unique weekly entertainments arranged
by tlieso two ladies, such as salmon bakes,
crawfish parties on the bank of the Wil
lamette, and trl'ts to the seashore and
mountains. Colonel Fllcher spoke of the
entertainments a tranced by Mrs. Weath
erred at other expositions, and said Call
fornlans were not surprised. here, for she
had assured them In 'advance -of a delight
ful stay in Oregon. Others expressed
their appreciation. Each week during
tho Summer something unique was
planned. The longest trip was that to
Yaqulna Bay. Their last meeting was
field at the California building, and to
gether the Exposition Outing Club, as It
was called, watched the turning out of the
The Tuesday Afternoon Club was enter
tained last week by Mrs. A. A. Bally at
her home at Mount Tabor. Members re
sponded to roll call with quotations from
'Henry VIII. The programme was the first
of the second year's study In English
literature and was in charge of the hos
tess. An excellent paper describing the
social and political conditions of Eng
land. In the time of Henry VIII was read
by Mrs. Stiles. Mrs. Smith told of the
value of Henry VTCI to England. Mrs.
Dunham' gave an Interesting account of
the "Humanists" In England. Mrs. Stal
llngs 'added to the afternoon's success by
giving a full and enjoyable rejxirt of the
State Federation of Woman's Clubs,
which mot early In tho month at Eugene.
Light refreshments wero served by the
hostess during the social hour. Mrs. G.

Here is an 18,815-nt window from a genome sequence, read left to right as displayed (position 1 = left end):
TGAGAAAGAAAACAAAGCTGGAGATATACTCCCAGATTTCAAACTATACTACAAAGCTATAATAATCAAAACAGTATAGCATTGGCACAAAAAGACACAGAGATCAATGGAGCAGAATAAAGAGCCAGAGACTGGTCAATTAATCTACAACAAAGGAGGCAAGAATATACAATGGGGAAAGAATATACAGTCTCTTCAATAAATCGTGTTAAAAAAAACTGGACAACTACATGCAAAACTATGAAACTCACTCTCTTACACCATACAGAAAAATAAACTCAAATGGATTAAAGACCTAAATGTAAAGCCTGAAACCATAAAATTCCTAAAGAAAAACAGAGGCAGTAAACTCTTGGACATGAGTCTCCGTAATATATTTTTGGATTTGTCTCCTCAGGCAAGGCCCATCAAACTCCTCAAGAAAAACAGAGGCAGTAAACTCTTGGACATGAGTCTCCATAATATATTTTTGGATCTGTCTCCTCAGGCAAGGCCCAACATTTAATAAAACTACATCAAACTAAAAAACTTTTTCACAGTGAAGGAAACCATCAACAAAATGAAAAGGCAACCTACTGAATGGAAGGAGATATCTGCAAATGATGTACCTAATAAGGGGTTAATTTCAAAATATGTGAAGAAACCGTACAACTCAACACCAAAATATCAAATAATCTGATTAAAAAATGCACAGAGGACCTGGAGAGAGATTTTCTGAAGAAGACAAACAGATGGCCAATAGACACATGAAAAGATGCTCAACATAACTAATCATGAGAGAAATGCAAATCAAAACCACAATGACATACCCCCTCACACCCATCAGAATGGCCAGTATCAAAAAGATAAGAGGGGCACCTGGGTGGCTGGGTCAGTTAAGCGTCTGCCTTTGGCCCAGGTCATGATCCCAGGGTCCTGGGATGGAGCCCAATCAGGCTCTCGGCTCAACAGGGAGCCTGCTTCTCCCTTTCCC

H. Eshejman will entertain the club next
week at her home. 317 Eugene avenue, be
ginning at 2 o'clock. t
'i ' '
After b: delightful Summer. . which af
forded the rare opportunities of studying
art In Its various forms at 'the.Lewis,and
Clark Exposition, the 'members of the
John Ivey Water-Color Club, met at the
home of the president, Mrs. A H. Wil
lett, during the past week. The meeting
was largely devoted to deciding upon
some, plan for the Winter's work. The
very high compliments given by the Jury
on awards for the work on exhibit (by
several of the members) at the Lewis and
Clark Exposition, has -given a new' Im
petus to do more and. better work. They
have, therefore, decided to engage an in
structor. The arrangements are now
completed and Mr. Clyde Cook engaged to
lead the classes. These will open on
Monday, October 23. at Logus Hall. East
Washington and Grand a"enue, when all
the members, as well as others Interested
in the wdrkare invited to be present.
The reception given by Gcorpo Wright
Relief Corps, Friday evening, in honor
of Miss Sarah Brown, a corps member
from California, was largely .attended by